Gloss, Molly. Wild Life. I had never herd of Molly Gloss until I received a copy of Wild Life from a dear friend with the highest recommendation. She had read and loved Gloss' previous novels, but considers this one the best.
Within a few pages, I had fallen in love with the voice of Charlotte Bridger Drummond through her diary entries beginning in 1905 - crisp, wry, arrogant, funny. A single mother of five boys who makes her living by writing "women's adventure stories," Charlotte lets us know her commitment to writing, even as she admits to writing "lowbrow" fiction. She lives in an Oregon backwater, but has also had the benefit of having lived with her feminist aunt in New York in her teens. Charlotte is a product of a number of disparate influences.
When the daughter of her housekeeper disappears, Charlotte determines to help in the search. Here is the first of many strange twists that make this novel seem like more than one book. Both content and style begin to change as this serious note is introduced, and Charlotte resolves to head into the wilderness and toward the remote logging camps in search of the little girl.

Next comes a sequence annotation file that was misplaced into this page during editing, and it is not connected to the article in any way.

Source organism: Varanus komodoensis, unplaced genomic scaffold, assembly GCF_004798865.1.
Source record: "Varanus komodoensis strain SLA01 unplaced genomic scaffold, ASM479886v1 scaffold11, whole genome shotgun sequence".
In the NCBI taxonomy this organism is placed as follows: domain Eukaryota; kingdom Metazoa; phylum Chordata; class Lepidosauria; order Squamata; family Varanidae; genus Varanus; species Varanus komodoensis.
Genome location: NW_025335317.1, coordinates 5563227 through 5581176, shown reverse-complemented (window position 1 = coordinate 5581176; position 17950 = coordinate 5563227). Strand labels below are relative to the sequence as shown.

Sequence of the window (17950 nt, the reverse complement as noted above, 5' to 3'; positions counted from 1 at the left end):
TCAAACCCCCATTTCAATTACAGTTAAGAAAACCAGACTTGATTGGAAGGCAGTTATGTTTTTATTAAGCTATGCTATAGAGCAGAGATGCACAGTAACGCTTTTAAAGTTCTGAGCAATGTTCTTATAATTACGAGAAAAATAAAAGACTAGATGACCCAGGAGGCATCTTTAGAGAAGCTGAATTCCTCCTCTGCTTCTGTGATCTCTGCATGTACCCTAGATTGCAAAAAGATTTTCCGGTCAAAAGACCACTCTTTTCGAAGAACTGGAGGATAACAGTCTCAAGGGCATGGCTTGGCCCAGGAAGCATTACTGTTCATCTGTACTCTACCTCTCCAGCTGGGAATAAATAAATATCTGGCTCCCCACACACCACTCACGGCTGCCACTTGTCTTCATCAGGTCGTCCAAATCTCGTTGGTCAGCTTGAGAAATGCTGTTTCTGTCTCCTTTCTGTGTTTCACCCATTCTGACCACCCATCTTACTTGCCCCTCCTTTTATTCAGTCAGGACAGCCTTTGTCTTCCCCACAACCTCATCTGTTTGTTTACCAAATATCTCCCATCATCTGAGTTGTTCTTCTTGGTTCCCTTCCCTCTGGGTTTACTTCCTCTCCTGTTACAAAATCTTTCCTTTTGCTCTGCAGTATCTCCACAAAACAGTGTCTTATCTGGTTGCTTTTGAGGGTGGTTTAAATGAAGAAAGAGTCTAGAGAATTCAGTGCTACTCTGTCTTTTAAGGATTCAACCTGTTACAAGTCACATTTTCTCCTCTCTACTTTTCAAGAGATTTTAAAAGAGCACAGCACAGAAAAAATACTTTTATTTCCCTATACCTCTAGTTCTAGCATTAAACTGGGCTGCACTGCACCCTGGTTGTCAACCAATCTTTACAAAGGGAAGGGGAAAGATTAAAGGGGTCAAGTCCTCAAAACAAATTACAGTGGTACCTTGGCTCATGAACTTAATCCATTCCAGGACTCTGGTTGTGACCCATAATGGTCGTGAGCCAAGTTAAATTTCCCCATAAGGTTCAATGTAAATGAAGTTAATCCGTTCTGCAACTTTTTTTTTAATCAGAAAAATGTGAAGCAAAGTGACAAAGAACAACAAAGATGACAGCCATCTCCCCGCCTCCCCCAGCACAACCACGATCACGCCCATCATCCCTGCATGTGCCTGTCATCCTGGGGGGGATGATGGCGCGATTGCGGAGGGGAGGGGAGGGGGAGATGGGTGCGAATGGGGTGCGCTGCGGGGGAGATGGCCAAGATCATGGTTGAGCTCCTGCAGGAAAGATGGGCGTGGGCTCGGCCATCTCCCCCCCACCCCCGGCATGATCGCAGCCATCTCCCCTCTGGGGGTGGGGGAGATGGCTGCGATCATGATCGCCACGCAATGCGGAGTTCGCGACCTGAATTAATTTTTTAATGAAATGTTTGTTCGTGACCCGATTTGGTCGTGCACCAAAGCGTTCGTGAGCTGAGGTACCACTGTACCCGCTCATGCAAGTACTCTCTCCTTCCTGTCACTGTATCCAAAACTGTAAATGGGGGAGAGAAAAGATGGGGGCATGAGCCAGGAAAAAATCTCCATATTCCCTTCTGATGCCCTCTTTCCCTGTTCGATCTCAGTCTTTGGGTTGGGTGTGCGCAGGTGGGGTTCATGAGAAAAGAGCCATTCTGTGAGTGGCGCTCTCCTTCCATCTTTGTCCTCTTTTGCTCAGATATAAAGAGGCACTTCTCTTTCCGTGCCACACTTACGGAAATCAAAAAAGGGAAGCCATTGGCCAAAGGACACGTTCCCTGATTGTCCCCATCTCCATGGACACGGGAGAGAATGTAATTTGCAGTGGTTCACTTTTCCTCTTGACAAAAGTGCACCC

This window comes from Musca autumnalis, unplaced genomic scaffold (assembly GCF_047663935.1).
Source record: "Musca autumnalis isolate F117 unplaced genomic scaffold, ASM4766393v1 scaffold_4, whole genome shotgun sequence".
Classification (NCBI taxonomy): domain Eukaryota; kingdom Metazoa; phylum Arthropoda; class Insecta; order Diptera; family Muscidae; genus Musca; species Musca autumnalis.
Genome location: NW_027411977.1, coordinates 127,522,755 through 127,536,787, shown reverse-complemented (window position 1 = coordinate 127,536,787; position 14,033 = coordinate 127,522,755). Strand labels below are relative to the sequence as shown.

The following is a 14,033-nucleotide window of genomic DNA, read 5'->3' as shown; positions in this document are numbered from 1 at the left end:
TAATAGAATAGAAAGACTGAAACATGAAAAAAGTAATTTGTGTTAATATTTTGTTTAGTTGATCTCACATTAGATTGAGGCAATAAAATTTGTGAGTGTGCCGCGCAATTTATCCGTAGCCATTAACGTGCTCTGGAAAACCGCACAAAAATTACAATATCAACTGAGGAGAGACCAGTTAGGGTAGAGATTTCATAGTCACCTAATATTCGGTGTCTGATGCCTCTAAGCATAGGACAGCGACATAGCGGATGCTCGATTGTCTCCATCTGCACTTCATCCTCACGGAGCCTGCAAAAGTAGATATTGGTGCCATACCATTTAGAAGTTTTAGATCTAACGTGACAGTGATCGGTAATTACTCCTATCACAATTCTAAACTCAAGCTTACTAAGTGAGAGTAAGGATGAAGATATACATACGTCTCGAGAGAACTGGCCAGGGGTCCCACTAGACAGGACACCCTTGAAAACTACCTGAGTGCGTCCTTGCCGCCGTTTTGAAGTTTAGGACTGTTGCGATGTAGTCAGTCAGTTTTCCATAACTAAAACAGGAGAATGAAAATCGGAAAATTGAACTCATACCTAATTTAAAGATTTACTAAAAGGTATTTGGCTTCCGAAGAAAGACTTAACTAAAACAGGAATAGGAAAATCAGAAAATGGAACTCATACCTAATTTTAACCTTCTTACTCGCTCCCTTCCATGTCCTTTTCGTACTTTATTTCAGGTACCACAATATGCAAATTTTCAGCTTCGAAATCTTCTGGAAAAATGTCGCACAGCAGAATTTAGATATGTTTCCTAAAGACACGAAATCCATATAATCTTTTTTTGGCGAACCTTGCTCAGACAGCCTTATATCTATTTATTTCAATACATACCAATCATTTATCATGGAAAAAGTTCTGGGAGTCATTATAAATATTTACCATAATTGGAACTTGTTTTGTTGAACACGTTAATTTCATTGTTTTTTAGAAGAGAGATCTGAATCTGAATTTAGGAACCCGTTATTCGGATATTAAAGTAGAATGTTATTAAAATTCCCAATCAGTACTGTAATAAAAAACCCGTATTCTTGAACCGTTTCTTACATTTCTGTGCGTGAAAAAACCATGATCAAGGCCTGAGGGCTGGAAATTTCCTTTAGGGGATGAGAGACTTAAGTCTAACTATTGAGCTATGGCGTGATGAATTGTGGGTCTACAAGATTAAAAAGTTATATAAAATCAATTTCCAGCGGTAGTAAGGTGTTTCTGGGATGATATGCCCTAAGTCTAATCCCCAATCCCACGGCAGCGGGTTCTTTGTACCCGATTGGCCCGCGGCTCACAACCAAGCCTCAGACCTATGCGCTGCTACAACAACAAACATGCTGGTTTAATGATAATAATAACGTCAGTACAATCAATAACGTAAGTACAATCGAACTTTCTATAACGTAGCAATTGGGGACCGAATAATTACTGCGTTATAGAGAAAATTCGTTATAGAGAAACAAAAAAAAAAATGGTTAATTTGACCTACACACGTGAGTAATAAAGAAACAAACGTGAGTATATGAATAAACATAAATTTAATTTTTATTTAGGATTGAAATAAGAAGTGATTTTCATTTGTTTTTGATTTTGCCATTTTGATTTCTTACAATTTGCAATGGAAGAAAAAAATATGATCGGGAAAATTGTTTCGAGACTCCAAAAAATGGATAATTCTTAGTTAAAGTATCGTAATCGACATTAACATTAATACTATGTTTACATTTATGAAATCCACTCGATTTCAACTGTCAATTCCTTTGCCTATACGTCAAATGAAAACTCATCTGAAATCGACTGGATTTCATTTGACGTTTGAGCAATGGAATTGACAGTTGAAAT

Gloss addresses many themes in this novel, all set against the huge frontier backdrop of the Pacific Northwest in the early 1900's. She covers social, cultural, anthropological, environmental, and historical topics from the microcosmic point of view; the novel twists and turns and re-makes itself throughout, as Charlotte's experiences twist and turn and she finds herself re-made, altered.
It is a strange, highly original novel. An odd, difficult to categorize novel - historical fiction? speculative fiction? psychological? Charlotte's favorite authors included Jules Verne, Poe, and Mary Shelley...
Molly Gloss takes the reader on an adventure and presents a number of ideas to consider, but leaves the explanations open.
Fiction. 2000. 255 pages.